This brief but bold phrase that has become such a part of the fabric of our society seems in some way to mirror our Jewish holidays of this month. We start with Rosh Hashanah, where we pray to be written (and eventually sealed) in the book of life. We follow up with Yom Kippur, where we beg for forgiveness and liberty from the chains of our imperfect past — and for sure our kind and loving Father and King has already answered our prayers for the ultimate good. And now we move on to happiness, the festival of Sukkot, which is referred to in our liturgy as zman simchateinu, “the time of our joy.”
Let’s first take a quick look at the basic observances of Sukkot: Eat and spend time in the sukkah throughout the holiday. Shake the Four Kinds by day. Light candles, pray, avoid weekday work and activity, dress up in fine holiday clothing, and have festive meals. And rejoice.
So there you have it in order: Rosh Hashanah — life; Yom Kippur — liberty; Sukkot — pursuit of happiness.
But is the happiness of Sukkot really the same as “pursuit of happiness”?
I wouldn’t be the first nor the last to point out that the pursuit of happiness can be a dubious occupation. Somehow the perfect happiness that’s waiting just around the corner often seems to be just one step ahead. Or, when you catch it, it can slip away so easily with just one misspoken word, one ill-fated doctor visit, one unexpected bill, and whatever else disturbs your equilibrium. To add to that, the human capacity for desire seems endless. There always seems to be more to want, to have, to wish for. Put that way, happiness seems to be an elusive ideal.
But on Sukkot, rather than being a right, happiness is a mitzvah! That means that the happiness is mandated, regulated, commanded. Even if you’re not in the mood, no one is asking you: You must be happy.
Huh? How can I be happy if I don’t feel happy?
For starters, this mitzvah isn’t totally abstract. In Temple times there was dancing almost every night and this is mirrored in communities around the world today. The Code of Jewish Law, drawing from the Talmud, defines some actions one should take: Give roasted wheat and nuts to the children to play with, buy your wife clothes or ornaments, eat from the meat of the sacrifice in Temple times, or drink a glass of wine these days. While some finer details might have changed over the years the basic concept is the same: Do things that are associated with happiness.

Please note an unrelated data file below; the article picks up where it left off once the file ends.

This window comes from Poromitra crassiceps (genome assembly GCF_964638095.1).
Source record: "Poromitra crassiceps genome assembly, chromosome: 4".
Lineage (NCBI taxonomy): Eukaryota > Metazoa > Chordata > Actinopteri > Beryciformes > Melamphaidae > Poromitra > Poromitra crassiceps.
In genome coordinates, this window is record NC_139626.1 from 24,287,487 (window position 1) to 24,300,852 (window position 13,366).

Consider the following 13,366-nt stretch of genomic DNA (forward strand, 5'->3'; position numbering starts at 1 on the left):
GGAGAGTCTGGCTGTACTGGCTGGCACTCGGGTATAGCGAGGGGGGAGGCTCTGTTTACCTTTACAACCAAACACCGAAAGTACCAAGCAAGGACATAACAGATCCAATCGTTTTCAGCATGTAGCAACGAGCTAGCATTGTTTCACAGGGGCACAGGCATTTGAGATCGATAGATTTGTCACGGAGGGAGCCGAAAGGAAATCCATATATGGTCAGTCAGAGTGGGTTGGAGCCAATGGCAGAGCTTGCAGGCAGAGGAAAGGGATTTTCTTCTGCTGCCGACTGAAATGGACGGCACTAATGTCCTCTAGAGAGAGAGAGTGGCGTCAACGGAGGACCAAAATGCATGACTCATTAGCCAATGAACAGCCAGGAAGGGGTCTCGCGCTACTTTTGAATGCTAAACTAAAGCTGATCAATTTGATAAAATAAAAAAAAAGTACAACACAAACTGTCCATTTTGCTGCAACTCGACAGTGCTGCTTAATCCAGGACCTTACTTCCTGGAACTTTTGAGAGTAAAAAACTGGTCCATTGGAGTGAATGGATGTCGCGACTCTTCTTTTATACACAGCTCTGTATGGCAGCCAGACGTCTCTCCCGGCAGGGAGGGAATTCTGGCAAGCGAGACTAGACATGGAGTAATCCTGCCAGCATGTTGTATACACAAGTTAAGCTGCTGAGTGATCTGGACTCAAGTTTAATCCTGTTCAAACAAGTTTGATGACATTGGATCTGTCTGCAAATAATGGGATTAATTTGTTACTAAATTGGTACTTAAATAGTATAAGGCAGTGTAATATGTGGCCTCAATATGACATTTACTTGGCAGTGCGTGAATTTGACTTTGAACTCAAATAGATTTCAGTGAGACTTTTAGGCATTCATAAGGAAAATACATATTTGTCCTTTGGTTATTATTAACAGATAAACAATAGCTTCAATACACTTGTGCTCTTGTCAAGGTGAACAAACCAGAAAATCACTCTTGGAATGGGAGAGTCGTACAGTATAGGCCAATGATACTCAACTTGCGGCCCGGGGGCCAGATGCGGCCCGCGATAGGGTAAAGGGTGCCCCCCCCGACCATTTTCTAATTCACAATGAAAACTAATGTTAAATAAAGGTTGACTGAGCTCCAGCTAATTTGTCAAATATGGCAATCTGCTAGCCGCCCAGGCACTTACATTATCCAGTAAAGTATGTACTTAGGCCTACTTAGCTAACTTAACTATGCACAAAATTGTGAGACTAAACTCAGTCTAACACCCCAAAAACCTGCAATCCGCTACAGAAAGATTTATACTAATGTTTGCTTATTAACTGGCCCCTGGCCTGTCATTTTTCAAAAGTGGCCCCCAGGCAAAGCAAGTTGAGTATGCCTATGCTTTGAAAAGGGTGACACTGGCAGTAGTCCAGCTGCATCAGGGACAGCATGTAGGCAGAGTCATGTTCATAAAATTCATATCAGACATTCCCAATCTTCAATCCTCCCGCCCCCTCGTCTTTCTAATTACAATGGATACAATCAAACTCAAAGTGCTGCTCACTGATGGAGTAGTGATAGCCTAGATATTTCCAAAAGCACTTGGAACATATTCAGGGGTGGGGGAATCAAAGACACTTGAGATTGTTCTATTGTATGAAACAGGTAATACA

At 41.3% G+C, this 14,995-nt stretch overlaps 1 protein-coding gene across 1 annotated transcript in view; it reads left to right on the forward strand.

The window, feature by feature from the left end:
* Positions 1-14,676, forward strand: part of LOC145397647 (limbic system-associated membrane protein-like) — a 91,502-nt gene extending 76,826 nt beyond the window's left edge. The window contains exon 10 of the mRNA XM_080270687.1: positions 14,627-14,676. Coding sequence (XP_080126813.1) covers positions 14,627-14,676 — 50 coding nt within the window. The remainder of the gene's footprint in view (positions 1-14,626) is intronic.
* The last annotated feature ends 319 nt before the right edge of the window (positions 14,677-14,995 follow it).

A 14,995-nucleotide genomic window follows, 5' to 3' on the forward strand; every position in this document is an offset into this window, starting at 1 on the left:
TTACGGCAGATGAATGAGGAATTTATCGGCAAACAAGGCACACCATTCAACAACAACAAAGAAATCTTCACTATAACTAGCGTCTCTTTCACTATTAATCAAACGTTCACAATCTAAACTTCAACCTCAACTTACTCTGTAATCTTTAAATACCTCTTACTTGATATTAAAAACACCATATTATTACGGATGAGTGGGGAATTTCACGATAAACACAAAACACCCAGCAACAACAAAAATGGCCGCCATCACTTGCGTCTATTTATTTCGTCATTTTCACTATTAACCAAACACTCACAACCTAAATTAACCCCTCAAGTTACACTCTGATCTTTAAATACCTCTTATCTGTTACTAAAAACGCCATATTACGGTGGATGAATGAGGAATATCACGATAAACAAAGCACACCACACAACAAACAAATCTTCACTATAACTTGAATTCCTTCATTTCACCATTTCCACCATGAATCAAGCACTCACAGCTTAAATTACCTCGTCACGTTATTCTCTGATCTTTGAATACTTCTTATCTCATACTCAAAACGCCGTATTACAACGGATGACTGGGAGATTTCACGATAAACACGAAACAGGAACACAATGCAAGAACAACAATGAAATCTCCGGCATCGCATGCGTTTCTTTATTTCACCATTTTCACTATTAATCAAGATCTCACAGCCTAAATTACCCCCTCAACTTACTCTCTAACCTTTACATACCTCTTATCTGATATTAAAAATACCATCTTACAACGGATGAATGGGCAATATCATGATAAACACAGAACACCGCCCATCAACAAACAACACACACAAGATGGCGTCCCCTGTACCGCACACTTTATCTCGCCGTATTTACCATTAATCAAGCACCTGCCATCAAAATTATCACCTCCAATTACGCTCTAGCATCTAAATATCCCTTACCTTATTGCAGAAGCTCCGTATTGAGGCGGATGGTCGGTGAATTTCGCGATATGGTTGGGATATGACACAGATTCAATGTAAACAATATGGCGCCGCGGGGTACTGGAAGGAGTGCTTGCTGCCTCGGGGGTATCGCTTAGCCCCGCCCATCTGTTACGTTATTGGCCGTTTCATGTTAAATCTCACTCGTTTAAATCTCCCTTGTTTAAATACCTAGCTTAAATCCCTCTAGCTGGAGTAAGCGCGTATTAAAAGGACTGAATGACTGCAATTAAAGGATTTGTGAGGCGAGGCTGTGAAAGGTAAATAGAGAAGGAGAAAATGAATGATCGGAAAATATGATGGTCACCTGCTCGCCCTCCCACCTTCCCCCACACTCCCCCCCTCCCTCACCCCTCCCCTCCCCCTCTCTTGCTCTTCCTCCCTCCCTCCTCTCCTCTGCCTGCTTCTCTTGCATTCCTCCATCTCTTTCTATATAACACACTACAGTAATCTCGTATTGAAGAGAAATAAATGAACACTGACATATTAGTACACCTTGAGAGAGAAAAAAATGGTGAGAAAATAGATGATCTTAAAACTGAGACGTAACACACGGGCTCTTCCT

But that covers only one part of the day — sipping your glass of wine (or grape juice) might bring temporary happiness, but what about the rest of the day? “Rejoice on your festival,” it says. The action is temporary but the feeling is supposed to be there all 24 hours of the day.
There is a lot to be said but let me share one small point, which hopefully can inspire us through the rest of the year too: Happiness is a choice, not a chase.
Yes, some struggle with deep and dark challenges, and sometimes there are chemical factors at play that require professional and medical assistance. But beyond that, there is usually room for a conscious decision to be happy, even when it’s hard.
Our thoughts affect our feelings. When you wake up in the morning try to count your blessings. Think about how much good there is in your life and don’t take it for granted. Thank G-d. When you are feeling down, choose to sing instead of brood, choose to exercise or do something that makes you happy.
And especially, as Rabbi Shneur Zalman of Liadi, the 18th century founder of Chabad, writes in his magnum opus, the Tanya, contemplate the following: If you believe in G-d then you can very simply rejoice in the fact that you have been chosen to live on G-d’s Earth and bring happiness to Him by living a moral and kind and Jewish life. As long as you are alive, no matter where you are and what you are capable of doing at that moment, you are playing a part in making this world a dwelling place for Him. You are making this world a better place and hosting the most Royal of Royal Kings in your very home and existence. The smallest of the small, with even the smallest of actions — be it a kindness to another, or a prayer or ritual — bringing pleasure to the greatest of the great.
Now that’s instant happiness right there.
A happy Sukkot and a blessed joyful year!
Rabbi Mendy Schapiro is the co-director of Chabad of Monroeville. The column is provided by the Vaad Harabanim of Greater Pittsburgh.